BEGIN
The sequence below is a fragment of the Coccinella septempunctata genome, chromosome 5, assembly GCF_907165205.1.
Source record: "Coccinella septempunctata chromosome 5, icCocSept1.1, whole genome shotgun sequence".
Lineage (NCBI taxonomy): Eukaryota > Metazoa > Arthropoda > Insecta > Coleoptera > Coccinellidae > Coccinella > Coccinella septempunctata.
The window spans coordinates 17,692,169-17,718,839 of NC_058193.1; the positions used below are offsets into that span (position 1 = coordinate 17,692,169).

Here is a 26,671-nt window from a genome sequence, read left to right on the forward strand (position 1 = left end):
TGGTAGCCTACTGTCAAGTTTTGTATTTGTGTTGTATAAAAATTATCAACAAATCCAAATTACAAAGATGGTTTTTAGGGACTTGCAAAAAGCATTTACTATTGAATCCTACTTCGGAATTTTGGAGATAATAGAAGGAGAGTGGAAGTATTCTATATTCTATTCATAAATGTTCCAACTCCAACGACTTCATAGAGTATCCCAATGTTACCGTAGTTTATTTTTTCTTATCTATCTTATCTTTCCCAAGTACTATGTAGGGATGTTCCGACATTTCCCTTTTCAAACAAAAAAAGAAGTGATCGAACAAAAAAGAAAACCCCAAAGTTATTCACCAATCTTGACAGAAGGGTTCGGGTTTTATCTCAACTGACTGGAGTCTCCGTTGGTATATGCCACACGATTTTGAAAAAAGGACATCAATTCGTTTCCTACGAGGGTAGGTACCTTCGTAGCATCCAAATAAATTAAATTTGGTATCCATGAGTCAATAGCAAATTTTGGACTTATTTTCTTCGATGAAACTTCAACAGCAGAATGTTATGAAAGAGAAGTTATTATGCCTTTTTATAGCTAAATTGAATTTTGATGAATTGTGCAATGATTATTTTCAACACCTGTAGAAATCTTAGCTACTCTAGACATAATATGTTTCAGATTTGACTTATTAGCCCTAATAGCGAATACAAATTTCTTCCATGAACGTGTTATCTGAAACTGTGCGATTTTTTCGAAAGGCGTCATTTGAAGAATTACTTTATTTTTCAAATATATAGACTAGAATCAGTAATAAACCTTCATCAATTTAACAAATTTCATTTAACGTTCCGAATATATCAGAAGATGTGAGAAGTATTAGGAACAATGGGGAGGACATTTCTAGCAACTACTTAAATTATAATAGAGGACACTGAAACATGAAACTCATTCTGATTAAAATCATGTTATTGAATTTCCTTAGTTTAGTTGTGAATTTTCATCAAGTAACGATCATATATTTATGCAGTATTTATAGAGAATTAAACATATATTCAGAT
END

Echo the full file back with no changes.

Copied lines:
The sequence below is a fragment of the Coccinella septempunctata genome, chromosome 5, assembly GCF_907165205.1.
Source record: "Coccinella septempunctata chromosome 5, icCocSept1.1, whole genome shotgun sequence".
Lineage (NCBI taxonomy): Eukaryota > Metazoa > Arthropoda > Insecta > Coleoptera > Coccinellidae > Coccinella > Coccinella septempunctata.
The window spans coordinates 17,692,169-17,718,839 of NC_058193.1; the positions used below are offsets into that span (position 1 = coordinate 17,692,169).

Here is a 26,671-nt window from a genome sequence, read left to right on the forward strand (position 1 = left end):
TGGTAGCCTACTGTCAAGTTTTGTATTTGTGTTGTATAAAAATTATCAACAAATCCAAATTACAAAGATGGTTTTTAGGGACTTGCAAAAAGCATTTACTATTGAATCCTACTTCGGAATTTTGGAGATAATAGAAGGAGAGTGGAAGTATTCTATATTCTATTCATAAATGTTCCAACTCCAACGACTTCATAGAGTATCCCAATGTTACCGTAGTTTATTTTTTCTTATCTATCTTATCTTTCCCAAGTACTATGTAGGGATGTTCCGACATTTCCCTTTTCAAACAAAAAAAGAAGTGATCGAACAAAAAAGAAAACCCCAAAGTTATTCACCAATCTTGACAGAAGGGTTCGGGTTTTATCTCAACTGACTGGAGTCTCCGTTGGTATATGCCACACGATTTTGAAAAAAGGACATCAATTCGTTTCCTACGAGGGTAGGTACCTTCGTAGCATCCAAATAAATTAAATTTGGTATCCATGAGTCAATAGCAAATTTTGGACTTATTTTCTTCGATGAAACTTCAACAGCAGAATGTTATGAAAGAGAAGTTATTATGCCTTTTTATAGCTAAATTGAATTTTGATGAATTGTGCAATGATTATTTTCAACACCTGTAGAAATCTTAGCTACTCTAGACATAATATGTTTCAGATTTGACTTATTAGCCCTAATAGCGAATACAAATTTCTTCCATGAACGTGTTATCTGAAACTGTGCGATTTTTTCGAAAGGCGTCATTTGAAGAATTACTTTATTTTTCAAATATATAGACTAGAATCAGTAATAAACCTTCATCAATTTAACAAATTTCATTTAACGTTCCGAATATATCAGAAGATGTGAGAAGTATTAGGAACAATGGGGAGGACATTTCTAGCAACTACTTAAATTATAATAGAGGACACTGAAACATGAAACTCATTCTGATTAAAATCATGTTATTGAATTTCCTTAGTTTAGTTGTGAATTTTCATCAAGTAACGATCATATATTTATGCAGTATTTATAGAGAATTAAACATATATTCAGAT